In its original form this amendment was moved as Amendment No. 25 on Report, having been tabled again on 3rd December, supported by the right reverend Prelate the Bishop of Lichfield and the noble and gallant Lord, Lord Craig of Radley. Your Lordships gave leave

5 Feb 1998 : Column 761

to return to the matter today, on the same undertaking, to read what was said in the Official Report with great care. That has been done as a matter of form. It is accepted that Amendment No. 25 was misconceived as seeking exclusion under Clause 6 as the Armed Forces are a public authority. However, the substance of the amendment to which I spoke remains: to remove Her Majesty's Armed Forces and persons exercising functions under their authority remains the substance and is reflected in this amendment.

No account was taken of this matter when the Bill was drafted. Indeed, again, no account was taken until the right reverend Prelate the Bishop of Lichfield spoke in Committee. I referred to the approach to the convention as stated by Rolv Ryssdal when speaking to the amendment on religious bodies. Put quite simply,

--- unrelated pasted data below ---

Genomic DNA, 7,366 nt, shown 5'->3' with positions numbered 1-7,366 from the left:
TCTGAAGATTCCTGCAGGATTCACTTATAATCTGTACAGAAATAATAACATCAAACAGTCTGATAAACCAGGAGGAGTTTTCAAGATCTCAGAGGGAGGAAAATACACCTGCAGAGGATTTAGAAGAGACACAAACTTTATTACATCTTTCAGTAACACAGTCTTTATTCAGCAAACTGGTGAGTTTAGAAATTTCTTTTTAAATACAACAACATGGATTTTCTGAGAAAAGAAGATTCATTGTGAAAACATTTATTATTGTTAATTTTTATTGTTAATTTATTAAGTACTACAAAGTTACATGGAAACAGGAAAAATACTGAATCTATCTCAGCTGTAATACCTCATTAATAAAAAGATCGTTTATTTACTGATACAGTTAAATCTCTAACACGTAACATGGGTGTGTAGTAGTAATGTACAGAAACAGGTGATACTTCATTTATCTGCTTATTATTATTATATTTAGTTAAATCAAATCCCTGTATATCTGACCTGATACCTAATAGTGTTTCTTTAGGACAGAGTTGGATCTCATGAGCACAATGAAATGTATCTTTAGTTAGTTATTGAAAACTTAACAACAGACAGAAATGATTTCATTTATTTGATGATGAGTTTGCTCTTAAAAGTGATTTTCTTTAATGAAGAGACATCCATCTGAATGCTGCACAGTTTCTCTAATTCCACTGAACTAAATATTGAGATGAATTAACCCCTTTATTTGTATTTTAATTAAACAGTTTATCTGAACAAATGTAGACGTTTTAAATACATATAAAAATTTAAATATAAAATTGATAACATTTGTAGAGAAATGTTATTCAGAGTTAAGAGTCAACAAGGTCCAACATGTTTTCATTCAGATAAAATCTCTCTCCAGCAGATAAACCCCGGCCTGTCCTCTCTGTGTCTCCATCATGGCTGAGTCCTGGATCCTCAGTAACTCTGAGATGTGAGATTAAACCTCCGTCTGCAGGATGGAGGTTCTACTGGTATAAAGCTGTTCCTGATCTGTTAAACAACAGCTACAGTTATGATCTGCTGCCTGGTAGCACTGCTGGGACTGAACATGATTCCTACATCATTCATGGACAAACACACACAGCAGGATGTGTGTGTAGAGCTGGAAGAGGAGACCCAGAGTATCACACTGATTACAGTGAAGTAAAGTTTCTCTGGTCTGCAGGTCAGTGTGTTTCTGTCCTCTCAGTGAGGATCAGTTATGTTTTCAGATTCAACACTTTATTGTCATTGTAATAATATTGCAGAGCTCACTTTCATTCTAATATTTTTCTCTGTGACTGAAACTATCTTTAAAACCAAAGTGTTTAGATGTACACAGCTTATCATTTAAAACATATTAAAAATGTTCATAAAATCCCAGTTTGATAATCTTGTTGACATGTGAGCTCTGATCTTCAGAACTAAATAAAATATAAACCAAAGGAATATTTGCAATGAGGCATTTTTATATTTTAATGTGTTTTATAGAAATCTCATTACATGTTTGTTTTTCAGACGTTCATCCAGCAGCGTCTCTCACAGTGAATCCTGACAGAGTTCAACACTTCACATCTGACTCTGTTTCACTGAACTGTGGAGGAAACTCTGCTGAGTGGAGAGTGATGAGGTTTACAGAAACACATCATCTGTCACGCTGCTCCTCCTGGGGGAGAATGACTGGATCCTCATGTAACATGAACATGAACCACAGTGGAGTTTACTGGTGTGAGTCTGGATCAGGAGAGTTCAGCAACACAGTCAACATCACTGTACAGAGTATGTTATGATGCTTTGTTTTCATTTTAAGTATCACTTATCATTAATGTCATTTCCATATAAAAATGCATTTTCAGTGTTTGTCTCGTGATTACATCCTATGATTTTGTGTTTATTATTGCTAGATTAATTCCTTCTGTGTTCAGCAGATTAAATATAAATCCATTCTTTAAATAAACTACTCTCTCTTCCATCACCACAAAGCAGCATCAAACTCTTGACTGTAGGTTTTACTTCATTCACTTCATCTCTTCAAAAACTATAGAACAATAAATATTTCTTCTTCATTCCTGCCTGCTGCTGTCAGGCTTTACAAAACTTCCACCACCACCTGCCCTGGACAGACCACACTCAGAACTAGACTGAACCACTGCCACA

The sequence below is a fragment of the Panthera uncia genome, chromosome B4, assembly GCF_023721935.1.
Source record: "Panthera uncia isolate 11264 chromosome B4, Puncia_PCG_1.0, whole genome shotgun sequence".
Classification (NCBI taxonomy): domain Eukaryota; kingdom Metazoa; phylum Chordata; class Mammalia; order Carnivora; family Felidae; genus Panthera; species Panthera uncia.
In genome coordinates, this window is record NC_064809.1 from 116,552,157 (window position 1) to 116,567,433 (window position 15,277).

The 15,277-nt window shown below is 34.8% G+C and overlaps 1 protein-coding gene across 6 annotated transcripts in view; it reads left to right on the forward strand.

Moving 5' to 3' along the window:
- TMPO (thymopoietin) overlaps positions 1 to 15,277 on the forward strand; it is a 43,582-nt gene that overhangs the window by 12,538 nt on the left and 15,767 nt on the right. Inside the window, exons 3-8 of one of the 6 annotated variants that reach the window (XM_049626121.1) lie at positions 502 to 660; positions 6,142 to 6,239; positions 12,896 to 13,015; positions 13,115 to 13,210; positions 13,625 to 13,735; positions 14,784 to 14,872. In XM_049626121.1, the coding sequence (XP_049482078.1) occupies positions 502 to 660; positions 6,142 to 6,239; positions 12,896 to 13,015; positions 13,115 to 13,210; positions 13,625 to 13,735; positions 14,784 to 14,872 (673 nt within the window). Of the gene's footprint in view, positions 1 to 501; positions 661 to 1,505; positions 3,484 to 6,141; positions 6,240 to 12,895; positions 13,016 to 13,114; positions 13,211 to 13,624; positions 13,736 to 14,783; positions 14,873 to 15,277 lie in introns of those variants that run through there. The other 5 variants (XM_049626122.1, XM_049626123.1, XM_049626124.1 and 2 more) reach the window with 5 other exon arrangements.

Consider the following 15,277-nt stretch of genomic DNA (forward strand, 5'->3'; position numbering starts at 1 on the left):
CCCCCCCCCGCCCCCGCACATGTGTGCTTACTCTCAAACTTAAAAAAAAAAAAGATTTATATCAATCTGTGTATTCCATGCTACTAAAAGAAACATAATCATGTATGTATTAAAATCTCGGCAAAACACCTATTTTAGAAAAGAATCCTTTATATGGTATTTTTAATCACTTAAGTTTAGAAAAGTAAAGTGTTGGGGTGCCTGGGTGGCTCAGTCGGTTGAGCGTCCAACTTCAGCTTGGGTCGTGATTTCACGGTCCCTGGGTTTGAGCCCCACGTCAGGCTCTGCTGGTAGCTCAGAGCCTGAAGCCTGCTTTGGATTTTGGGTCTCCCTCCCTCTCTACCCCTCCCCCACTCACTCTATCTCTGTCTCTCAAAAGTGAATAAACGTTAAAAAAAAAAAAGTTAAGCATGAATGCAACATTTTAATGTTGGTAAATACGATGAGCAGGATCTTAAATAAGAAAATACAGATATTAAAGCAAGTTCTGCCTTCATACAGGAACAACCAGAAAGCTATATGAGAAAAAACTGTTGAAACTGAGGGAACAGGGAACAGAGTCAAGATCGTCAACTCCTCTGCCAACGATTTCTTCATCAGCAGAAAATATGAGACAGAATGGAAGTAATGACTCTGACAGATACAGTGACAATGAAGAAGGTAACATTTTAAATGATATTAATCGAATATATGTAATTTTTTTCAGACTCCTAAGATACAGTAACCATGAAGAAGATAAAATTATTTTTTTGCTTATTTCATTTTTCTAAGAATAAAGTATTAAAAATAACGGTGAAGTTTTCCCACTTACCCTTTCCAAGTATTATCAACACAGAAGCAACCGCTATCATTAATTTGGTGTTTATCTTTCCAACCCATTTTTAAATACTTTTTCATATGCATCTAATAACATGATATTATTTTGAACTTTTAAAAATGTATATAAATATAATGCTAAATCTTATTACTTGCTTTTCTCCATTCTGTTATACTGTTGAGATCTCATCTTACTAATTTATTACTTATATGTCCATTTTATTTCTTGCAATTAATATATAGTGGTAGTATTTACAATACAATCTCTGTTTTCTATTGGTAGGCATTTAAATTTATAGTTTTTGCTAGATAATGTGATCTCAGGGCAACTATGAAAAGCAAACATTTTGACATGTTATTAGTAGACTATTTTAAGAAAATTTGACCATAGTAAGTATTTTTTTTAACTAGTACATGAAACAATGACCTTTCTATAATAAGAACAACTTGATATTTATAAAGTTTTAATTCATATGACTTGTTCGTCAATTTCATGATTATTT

"the Convention is not intended to impose rigid, uniform solutions, but within limits to recognise the right of free societies to choose for themselves".
Among the 40 signatory states to the convention the structure of the armed forces in each is far from uniform. The United Kingdom is entitled to retain its own structure with, no doubt, certain changes from time to time to accommodate the "apple factor"--a by-product of overstretch.